Monday, June 3, 2013

Dandridge: The Copper Conspiracy

What I try to do with reviews at this Bookshelf blog is keep it simple and spoiler-free, and let you know whether I'd recommend you pick up a copy of what I just read. Seems to work okay. This time, a brief review of Dandridge: The Copper Conspiracy (Rebellion, 2013).

As the spring "season" of new stories in the pages of 2000 AD comes to a close, it appears as though the latest adventure for Alec Worley's Dandridge, his longest outing so far, generated the least excitement, although I enjoyed it even more than everything else lately. The series is a perfectly balanced blend of over-the-top melodrama and humor, with its inspirations way out on its immaculately-stitched sleeve.

The hero of this series is Dr. Spartacus Dandridge, “an egomaniac who’ll say anything to get himself on the cover of a magazine,” who looks a good deal like the actor Peter Wyngarde - or, more accurately, like the lead character of the old adventure TV series Jason King - and who, in the far-flung past of the early 1980s, is having a fabulous time living large and saving the Empire from sci-fi criminals.

But there's another layer to this that requires a step or two more concentration to understand it. In much the same way that the "steampunk" genre is built around alternative histories where the Victorians built clockwork robots and everybody wore big goggles, this is "ghostpunk," where the Victorians harnessed the limitless energy of ectoplasm to power everything. Dandridge is a ghost, killed in the early 1900s and kept imprisoned for eighty years. So there's a touch of Adam Adamant Lives! in the premise, and the story tips its bowler to all sorts of influences, including, as is obvious in the picture above, The Avengers.

So in this story, Dandridge is wanted by both the authorities and by a strange organization that's employed some shape-changing robots, made from copper, to track him down. The MacGuffin of the moment is an enchanted blade that can terminally end the existence of ghosts, and our inebriated hero has crashed Roger Moore's Bentley. It takes more than just a note of moxie to start with a concept so high and keep batting to the fences with every swing.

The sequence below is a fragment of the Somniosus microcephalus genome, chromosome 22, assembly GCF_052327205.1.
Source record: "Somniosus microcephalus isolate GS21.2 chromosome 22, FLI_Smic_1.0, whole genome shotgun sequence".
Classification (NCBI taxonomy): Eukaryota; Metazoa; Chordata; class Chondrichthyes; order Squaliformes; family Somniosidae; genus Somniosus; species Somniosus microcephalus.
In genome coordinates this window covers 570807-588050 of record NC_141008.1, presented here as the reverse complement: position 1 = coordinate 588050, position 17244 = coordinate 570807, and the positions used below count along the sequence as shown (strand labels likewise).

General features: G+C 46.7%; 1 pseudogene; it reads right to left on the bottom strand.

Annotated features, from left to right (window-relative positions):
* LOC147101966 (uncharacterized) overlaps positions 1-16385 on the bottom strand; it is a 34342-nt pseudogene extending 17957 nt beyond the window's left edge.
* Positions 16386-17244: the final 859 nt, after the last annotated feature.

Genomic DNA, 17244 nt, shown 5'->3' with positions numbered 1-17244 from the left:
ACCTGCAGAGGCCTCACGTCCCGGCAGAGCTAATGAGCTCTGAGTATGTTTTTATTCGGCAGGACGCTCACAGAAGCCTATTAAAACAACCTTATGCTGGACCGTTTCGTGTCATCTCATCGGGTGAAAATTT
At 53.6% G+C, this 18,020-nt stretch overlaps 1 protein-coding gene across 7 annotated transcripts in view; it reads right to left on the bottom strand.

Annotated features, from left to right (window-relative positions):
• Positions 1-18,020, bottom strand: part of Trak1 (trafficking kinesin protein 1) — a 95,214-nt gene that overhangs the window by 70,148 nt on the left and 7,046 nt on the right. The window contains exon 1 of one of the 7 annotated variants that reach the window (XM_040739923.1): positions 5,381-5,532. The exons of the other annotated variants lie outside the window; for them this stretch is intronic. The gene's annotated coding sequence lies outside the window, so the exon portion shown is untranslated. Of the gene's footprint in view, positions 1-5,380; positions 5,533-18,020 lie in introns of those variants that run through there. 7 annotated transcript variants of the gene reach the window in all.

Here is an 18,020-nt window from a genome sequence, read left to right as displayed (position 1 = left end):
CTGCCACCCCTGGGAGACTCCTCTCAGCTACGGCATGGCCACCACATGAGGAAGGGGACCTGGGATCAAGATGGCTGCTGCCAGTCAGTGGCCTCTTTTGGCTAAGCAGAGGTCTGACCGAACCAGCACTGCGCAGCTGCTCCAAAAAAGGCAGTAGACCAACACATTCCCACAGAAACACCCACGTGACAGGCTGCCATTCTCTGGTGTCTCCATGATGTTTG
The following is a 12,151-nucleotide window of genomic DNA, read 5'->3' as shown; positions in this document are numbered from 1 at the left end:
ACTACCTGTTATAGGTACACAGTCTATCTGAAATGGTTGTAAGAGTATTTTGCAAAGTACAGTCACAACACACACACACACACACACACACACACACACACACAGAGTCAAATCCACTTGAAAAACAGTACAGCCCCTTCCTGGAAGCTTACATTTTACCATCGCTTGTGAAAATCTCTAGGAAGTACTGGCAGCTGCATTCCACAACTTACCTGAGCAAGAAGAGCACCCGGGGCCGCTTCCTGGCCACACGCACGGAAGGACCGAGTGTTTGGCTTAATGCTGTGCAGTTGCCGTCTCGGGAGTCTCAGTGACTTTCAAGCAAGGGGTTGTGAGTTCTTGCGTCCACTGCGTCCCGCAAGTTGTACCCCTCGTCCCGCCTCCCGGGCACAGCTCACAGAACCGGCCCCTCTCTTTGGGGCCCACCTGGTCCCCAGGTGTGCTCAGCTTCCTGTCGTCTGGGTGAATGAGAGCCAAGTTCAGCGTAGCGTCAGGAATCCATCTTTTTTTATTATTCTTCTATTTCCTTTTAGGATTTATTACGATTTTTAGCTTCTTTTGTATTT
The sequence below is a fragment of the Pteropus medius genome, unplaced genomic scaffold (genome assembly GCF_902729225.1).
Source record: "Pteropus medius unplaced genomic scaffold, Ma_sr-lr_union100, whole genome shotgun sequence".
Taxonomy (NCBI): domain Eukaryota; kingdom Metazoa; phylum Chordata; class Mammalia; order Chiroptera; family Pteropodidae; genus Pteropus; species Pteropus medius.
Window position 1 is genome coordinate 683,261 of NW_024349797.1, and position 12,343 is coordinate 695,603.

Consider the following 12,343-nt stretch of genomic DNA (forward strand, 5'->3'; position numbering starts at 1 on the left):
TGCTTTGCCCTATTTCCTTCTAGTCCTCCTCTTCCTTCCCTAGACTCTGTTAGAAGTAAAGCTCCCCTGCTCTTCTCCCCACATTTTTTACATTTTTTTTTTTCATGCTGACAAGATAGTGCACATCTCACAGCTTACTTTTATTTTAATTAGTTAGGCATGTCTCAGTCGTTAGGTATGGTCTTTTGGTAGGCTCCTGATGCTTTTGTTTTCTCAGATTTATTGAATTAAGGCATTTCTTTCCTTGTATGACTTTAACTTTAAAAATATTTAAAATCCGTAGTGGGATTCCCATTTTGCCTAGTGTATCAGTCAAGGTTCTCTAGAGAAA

Two different artists have worked on Dandridge since the character's debut in 2009. This time, his co-creator Warren Pleece is back, with the other artist Jon Davis-Hunt presumably busy on Worley's other 2000 AD series, Age of the Wolf. Pleece simply doesn't have the dynamic edge to his work that I enjoy the most, but I love his facial expressions and his designs. That said, either malaise or deadlines seem to have caught up with him before the end. The final two parts, which appeared in issues 1830 and 1831, were certainly less engaging than everything that came before. That's a shame, because the script is huge fun throughout, with Worley correctly noting that all of the adventure TV shows that inform this comic are full of sidetracks and clues and investigations and as many locations as can be managed.

The series is very fun and, now that it has hit 20 episodes, it's time to start thinking about whether we'll get a collected edition anytime soon. Hopefully, the editors will wait until they've commissioned one more story, to give any book the extra pages and heft that we'd enjoy the most, and hopefully that story will be commissioned very soon. Recommended.

(Clicking the image will take you to 2000 AD's online shop, where you can order issue 1824, either hard copy or digital, which features the first episode, of eight, of "The Copper Conspiracy.")

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